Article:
CHEMICALS found in greenery on roadside verges could provide the source for cancer treatments, it has been claimed.

Science firm TeeGene Biotech says plants subjected to pollution could be recycled into drugs.

The company, based at the Wilton Centre, near Redcar, is carrying out research on whether the vegetation contains deposits from vehicle exhausts capable of being reused in cancer medicines and pacemakers.

The firm, a Teesside University spin-out venture, is being supported by the University of York, Stockton-based Johnson Matthey, which makes catalysts to reduce vehicles’ pollution levels.

Dr Pattanathu Rahman, TeeGene’s founder, said: “This is an exciting project that utilises our expertise perfectly.

“There is a growing demand for platinum to be used in medical applications, just as there is increasing concern about the environmental impact of platinum deposits due to air pollution, so this research is very timely.”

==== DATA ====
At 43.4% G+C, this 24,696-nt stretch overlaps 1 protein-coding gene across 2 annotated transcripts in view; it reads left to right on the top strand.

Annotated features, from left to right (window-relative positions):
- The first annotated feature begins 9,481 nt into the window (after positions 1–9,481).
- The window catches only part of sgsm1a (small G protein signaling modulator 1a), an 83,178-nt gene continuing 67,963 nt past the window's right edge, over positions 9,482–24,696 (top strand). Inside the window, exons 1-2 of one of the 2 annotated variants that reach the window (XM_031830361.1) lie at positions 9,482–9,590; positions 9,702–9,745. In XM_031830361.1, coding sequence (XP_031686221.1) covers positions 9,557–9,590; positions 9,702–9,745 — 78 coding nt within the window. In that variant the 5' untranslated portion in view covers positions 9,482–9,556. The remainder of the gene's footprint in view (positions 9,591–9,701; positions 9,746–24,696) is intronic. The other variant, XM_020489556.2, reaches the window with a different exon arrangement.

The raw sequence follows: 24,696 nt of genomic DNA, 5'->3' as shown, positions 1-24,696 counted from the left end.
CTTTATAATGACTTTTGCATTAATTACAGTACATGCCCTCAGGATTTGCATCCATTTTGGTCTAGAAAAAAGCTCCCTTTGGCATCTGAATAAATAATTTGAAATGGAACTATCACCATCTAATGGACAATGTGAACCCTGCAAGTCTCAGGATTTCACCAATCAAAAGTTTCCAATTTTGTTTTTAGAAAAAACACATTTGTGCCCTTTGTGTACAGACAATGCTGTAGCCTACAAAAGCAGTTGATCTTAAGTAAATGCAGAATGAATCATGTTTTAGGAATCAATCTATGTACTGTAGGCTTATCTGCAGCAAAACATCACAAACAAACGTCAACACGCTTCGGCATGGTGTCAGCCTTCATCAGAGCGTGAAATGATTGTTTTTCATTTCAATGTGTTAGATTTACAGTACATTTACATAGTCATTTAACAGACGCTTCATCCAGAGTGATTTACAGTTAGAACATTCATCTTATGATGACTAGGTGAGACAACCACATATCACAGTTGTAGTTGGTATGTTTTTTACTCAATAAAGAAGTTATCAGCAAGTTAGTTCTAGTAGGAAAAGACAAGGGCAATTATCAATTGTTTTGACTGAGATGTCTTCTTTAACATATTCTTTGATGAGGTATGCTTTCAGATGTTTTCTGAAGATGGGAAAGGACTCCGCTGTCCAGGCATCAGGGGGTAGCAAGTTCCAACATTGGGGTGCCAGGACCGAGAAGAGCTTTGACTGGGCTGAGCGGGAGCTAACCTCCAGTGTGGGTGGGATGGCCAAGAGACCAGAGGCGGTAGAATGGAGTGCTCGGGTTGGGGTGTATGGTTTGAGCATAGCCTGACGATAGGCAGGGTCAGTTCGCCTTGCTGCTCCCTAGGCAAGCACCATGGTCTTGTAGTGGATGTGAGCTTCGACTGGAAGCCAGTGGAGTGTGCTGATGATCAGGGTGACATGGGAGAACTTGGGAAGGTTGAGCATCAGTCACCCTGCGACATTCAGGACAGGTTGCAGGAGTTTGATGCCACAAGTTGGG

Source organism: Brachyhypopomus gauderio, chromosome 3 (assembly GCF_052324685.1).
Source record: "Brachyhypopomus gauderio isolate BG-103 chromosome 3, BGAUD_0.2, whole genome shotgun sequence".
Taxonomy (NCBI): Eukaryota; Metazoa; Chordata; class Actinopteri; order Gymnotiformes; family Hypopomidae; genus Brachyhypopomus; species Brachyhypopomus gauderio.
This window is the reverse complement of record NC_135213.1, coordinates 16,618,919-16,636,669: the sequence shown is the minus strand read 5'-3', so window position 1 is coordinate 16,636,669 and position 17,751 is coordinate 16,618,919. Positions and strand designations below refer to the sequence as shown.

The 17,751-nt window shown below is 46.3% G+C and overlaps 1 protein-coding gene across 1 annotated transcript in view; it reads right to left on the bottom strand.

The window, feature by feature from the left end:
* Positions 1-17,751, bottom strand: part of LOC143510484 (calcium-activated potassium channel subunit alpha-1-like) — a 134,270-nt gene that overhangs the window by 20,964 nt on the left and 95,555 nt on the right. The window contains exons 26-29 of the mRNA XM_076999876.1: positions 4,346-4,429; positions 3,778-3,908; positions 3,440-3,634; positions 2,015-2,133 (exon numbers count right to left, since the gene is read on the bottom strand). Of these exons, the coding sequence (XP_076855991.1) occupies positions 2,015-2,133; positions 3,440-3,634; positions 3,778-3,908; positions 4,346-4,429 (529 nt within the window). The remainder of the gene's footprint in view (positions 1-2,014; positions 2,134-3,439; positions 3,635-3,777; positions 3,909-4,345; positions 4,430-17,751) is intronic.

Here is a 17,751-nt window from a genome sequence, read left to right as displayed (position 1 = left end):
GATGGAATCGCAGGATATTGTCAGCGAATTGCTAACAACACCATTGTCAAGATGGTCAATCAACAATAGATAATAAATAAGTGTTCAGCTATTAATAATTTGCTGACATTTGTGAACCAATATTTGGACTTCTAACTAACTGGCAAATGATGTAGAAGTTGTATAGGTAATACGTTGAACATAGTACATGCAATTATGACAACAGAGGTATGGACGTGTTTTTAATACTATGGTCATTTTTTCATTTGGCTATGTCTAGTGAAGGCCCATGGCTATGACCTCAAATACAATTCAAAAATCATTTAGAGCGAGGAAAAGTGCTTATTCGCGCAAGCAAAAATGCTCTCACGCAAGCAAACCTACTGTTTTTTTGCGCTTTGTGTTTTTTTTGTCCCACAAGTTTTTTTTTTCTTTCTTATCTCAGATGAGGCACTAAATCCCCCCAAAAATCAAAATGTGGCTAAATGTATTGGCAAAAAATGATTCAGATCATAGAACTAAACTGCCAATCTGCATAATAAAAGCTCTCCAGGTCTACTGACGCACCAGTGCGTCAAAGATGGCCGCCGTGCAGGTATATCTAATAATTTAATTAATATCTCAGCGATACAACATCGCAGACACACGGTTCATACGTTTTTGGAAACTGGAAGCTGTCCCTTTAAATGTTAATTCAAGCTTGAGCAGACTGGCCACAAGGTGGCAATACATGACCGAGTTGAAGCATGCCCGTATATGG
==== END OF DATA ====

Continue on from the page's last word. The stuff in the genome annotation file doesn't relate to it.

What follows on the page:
The project, known as Plants as Nanoparticle Producers, is being funded through a Crossing Biological Membranes network proof of concept grant.

The network aims to develop projects holding the potential to overcome major challenges in the industrial biotechnology and bioenergy arena.

The research is expected to be completed by August next year.

In June, TeeGene revealed it was working on a project to take high-value chemicals from plants.

At the time, Dr Rahman said it would look at the use of microalgae in industrial waste water treatment, as well as their potential as a chemical ingredient.

It was given an innovation grant by the Biotechnology and Biological Sciences Research Council and received backing from the Bio Base Europe Pilot Plant to carry out the tests.